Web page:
The SNP leadership hopeful says she is “heartsore” after criticism over her comments on gay marriage.
Kate Forbes says she feels “greatly burdened” that some of her comments during the SNP leadership contest have caused hurt.
The finance secretary has lost support from several SNP politicians after saying she would have voted against gay marriage had she been an MSP in 2014.
Ms Forbes has now taken to social media in a bid to reset her campaign.
It comes after she hit back at John Swinney, who questioned if her views would be appropriate for an SNP leader.
Ms Forbes, who is a member of the Free Church of Scotland, also said she believed that having a child outside of marriage was “wrong” according to her religious beliefs when she took part in a series of interviews on Monday and Tuesday.
There had been speculation over whether Ms Forbes would continue in the race after a series of MSPs withdrew their backing but she has made clear she intends to fight on.
She wrote in a statement on Facebook and Twitter on Thursday: “I feel greatly burdened that some of my responses to questions in the media have caused hurt, which was never my intention as I sought to answer questions clearly.
“I will defend to the hilt the right of everybody in Scotland, particularly minorities, to live and to live without fear or harassment in a pluralistic and tolerant society.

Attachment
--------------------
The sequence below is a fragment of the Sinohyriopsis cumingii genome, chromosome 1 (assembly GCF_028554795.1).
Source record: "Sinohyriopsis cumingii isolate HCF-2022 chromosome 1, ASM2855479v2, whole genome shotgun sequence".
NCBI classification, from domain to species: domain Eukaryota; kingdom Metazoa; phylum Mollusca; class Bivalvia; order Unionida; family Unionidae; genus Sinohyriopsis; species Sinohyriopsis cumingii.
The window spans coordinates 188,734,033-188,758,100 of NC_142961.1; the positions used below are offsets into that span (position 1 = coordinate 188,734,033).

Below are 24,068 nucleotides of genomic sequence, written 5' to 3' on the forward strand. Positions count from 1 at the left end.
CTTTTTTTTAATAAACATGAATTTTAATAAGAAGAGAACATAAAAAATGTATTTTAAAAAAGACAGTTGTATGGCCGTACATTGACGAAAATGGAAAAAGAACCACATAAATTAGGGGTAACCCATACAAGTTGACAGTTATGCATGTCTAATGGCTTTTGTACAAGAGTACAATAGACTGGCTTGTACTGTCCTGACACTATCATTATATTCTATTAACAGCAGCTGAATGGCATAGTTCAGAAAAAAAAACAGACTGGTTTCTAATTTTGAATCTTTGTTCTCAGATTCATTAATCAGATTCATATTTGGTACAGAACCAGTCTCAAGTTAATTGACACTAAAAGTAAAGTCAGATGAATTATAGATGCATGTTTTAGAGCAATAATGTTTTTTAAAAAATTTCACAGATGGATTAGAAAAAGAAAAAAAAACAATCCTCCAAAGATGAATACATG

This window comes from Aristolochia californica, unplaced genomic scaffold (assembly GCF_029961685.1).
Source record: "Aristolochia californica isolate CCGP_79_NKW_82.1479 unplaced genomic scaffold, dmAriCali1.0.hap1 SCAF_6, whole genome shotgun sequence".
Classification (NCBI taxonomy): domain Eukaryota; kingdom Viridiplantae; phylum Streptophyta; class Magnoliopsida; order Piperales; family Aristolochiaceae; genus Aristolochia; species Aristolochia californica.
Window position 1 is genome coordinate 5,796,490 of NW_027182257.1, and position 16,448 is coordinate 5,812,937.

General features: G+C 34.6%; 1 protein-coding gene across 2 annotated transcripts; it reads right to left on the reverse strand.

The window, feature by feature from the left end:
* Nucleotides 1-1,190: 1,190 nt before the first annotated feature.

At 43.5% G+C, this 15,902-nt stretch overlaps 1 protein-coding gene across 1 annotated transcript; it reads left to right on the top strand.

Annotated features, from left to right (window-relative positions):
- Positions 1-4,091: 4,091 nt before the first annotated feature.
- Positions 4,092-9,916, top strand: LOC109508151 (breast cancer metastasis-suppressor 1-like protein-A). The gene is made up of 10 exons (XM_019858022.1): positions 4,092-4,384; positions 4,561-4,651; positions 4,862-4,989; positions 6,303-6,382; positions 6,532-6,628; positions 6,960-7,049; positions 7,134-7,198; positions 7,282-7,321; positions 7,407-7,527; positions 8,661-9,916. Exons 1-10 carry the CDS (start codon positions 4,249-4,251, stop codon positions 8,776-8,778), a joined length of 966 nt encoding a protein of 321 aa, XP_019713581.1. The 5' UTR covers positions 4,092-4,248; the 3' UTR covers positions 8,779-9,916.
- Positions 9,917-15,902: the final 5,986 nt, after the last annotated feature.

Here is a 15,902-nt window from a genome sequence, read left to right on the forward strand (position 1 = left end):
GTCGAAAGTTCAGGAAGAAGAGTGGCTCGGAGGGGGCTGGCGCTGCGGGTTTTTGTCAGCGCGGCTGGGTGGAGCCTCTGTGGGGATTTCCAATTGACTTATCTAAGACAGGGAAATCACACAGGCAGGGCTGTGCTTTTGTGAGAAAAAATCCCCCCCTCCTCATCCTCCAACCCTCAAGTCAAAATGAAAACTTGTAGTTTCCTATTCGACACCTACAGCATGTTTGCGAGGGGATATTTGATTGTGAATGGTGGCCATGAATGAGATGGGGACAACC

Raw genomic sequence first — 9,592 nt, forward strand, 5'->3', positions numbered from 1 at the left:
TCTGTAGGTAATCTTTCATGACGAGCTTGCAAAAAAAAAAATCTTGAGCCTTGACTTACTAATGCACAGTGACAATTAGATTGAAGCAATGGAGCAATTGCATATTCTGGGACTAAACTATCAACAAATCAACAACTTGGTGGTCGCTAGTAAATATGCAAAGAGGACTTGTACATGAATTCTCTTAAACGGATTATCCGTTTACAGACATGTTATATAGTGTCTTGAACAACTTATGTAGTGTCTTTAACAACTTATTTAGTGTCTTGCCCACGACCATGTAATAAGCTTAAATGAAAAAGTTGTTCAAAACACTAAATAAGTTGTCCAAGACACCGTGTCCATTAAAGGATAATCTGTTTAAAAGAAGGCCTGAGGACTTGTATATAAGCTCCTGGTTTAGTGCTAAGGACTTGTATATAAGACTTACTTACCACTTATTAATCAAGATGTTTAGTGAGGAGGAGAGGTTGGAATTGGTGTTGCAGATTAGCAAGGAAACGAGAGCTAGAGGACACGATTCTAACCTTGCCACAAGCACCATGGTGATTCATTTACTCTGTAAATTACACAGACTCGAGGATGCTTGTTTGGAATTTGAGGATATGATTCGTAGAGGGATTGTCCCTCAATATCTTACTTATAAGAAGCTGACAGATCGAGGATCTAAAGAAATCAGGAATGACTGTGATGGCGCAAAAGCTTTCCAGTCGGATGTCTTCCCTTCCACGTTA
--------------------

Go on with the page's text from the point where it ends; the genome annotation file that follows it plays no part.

“I will uphold the laws that have been won, as a servant of democracy, and seek to enhance the rights of everybody to live in a way which enables them to flourish.
“I firmly believe in the inherent dignity of each human being – that underpins all ethical and political decisions I make.”
This election is about independence, who is best equipped, and who has the best plan to achieve it. It is also about the society we want Scotland to be – where tolerance is the ruling ethic, poverty becomes history, equality of opportunity is the birth right of every child. /1— Kate Forbes MSP (@_KateForbes)
Ms Forbes also said that her Skye, Lochaber and Badenoch constituents had “full knowledge” of her religious views and were “comfortable” knowing she would serve “faithfully and without prejudice”.
She added: “It is possible to be a person of faith, and to defend others’ rights to have no faith or a different faith.”
Deputy First Minister John Swinney said on Wednesday that criticism of Ms Forbes over her views had nothing to do with her faith.